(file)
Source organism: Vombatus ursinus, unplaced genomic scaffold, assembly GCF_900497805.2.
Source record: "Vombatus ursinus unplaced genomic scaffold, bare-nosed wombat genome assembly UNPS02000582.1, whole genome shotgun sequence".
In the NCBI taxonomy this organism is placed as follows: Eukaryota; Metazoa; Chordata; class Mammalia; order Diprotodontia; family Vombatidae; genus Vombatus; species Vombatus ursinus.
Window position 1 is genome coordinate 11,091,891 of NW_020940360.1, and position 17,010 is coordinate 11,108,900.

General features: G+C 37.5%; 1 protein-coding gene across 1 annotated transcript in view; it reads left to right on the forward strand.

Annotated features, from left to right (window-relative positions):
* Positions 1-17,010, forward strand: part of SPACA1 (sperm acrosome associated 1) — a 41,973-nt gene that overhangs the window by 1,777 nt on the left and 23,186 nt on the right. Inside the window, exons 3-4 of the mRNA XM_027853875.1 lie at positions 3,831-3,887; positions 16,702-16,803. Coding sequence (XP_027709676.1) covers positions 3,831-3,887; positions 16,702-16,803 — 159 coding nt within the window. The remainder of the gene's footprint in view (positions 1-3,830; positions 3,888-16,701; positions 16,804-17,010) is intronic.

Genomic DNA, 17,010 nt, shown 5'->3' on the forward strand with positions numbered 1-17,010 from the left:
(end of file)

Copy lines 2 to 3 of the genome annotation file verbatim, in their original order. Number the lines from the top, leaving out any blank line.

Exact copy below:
Source record: "Vombatus ursinus unplaced genomic scaffold, bare-nosed wombat genome assembly UNPS02000582.1, whole genome shotgun sequence".
In the NCBI taxonomy this organism is placed as follows: Eukaryota; Metazoa; Chordata; class Mammalia; order Diprotodontia; family Vombatidae; genus Vombatus; species Vombatus ursinus.